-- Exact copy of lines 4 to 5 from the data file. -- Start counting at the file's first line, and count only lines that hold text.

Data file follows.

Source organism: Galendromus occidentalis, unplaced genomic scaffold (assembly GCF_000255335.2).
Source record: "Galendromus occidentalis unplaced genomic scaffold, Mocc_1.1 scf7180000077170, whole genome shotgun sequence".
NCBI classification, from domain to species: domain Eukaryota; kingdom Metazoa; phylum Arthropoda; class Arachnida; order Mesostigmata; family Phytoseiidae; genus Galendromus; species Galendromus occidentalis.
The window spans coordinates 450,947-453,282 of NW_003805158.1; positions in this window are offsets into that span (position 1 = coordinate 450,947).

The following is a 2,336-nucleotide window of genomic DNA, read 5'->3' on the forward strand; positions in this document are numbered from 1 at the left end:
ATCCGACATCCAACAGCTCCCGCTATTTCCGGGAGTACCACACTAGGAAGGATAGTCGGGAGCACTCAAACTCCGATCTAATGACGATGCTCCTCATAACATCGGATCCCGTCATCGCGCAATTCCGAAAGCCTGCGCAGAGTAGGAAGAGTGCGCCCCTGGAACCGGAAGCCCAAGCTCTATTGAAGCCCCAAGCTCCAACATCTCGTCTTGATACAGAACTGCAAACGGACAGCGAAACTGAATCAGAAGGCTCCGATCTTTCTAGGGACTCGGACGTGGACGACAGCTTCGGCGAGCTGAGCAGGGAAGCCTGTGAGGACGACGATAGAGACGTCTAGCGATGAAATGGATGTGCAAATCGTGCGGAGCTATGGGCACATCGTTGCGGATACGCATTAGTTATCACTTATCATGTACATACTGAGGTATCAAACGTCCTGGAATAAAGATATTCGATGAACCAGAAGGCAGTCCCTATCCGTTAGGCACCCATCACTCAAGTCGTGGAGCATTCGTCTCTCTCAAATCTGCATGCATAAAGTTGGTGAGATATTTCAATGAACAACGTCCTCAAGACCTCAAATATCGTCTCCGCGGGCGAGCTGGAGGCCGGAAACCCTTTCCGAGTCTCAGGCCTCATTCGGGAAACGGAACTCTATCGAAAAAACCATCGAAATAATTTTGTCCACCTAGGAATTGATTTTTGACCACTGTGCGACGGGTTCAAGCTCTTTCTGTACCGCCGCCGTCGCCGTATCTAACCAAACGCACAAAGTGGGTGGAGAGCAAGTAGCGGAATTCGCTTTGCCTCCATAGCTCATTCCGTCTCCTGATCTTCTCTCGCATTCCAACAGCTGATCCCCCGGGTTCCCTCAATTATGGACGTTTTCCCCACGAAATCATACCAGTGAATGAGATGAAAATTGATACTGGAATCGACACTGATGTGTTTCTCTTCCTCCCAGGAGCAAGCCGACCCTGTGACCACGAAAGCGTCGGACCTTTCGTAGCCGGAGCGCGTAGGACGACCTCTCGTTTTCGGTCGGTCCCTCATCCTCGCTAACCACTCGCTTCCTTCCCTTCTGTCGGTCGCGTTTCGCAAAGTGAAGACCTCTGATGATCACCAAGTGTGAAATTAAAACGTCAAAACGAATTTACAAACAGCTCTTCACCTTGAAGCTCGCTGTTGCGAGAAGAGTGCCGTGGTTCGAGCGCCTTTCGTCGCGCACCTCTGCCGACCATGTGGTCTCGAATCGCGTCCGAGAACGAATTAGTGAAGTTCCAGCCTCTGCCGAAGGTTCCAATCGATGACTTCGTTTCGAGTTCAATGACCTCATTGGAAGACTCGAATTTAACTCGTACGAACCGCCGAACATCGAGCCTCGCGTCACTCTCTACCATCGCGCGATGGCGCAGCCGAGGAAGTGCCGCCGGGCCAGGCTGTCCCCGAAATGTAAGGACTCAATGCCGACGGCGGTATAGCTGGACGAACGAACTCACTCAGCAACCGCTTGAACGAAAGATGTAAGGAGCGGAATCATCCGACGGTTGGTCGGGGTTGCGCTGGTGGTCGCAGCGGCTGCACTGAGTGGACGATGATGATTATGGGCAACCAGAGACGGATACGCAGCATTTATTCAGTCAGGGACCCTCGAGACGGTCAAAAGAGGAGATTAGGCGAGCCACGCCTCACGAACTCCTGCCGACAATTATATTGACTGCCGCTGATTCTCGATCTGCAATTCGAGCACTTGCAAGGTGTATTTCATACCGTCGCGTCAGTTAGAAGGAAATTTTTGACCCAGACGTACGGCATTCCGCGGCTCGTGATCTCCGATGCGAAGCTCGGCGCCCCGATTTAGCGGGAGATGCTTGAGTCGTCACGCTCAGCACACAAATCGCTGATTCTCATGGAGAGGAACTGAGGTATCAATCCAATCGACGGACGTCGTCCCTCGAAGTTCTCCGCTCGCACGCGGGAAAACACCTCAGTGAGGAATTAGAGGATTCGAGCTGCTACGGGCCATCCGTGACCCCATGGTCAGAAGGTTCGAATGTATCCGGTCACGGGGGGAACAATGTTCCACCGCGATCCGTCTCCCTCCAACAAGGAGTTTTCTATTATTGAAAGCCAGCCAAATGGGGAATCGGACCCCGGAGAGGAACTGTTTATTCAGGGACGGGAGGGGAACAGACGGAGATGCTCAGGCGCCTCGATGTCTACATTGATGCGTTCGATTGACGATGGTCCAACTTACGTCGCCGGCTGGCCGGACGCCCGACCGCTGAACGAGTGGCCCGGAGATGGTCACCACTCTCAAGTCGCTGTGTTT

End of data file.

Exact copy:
The window spans coordinates 450,947-453,282 of NW_003805158.1; positions in this window are offsets into that span (position 1 = coordinate 450,947).

The following is a 2,336-nucleotide window of genomic DNA, read 5'->3' on the forward strand; positions in this document are numbered from 1 at the left end: